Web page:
NEW YORK (Reuters Health) – In older hypertensive patients, the "deletion" polymorphism of the angiotensin converting enzyme (ACE) gene is associated with an increased sodium sensitivity, researchers report.
Dr. Donald R. Dengel, from the University of Minnesota, Minneapolis, and colleagues studied 35 hypertensive patients, mean 62.9 years of age. Patients were placed on a high sodium diet (200 mmol/day) for 8 days and then a low sodium diet (20 mmol/day) for 8 days after a 1-week washout period.
Twenty-four of the patients were sodium-sensitive, showing a 5 mm Hg or greater increase in mean arterial blood pressure in response to the high sodium diet.
While on the high sodium diet, patients who were homozygous for the insertion allele (II) of the ACE gene had a lower mean arterial blood pressure response (p = 0.04) compared with those with the insertion/deletion (ID) genotype (p = 0.0001) and with those homozygous for the deletion allele (DD) (p = 0.05), Dr. Dengel's team notes.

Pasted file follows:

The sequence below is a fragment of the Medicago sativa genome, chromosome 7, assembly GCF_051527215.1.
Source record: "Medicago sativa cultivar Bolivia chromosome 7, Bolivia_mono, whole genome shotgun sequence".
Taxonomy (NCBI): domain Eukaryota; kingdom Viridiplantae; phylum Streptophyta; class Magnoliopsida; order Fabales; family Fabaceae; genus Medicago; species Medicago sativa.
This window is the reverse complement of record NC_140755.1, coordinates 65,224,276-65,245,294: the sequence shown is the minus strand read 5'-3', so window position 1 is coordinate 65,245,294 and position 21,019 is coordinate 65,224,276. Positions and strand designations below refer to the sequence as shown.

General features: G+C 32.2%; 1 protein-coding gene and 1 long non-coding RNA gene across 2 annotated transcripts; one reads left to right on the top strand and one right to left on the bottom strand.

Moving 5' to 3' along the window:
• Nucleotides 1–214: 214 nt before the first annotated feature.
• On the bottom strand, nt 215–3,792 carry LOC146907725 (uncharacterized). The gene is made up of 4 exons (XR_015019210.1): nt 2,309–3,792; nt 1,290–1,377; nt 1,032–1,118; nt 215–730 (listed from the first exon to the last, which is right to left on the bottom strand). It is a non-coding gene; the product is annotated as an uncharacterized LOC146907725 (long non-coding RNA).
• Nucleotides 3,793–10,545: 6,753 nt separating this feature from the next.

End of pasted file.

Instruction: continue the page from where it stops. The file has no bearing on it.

Among patients with the DD and ID alleles, the prevalence of sodium sensitivity was higher (71% and 83% respectively, p = 0.0083) than in patients with the II allele (25%), according to the report in the December 2001 issue of the American Journal of Hypertension.
Dr. Dengel and colleagues note that "this finding supports the hypothesis that sodium sensitivity is, in part, genetically determined."
But they suggest that "it is possible that age and the ACE gene interact to cause the increase in the prevalence of sodium sensitivity with aging. Sodium sensitivity in younger individuals may not demonstrate the same association with the ID and DD polymorphism of the ACE gene."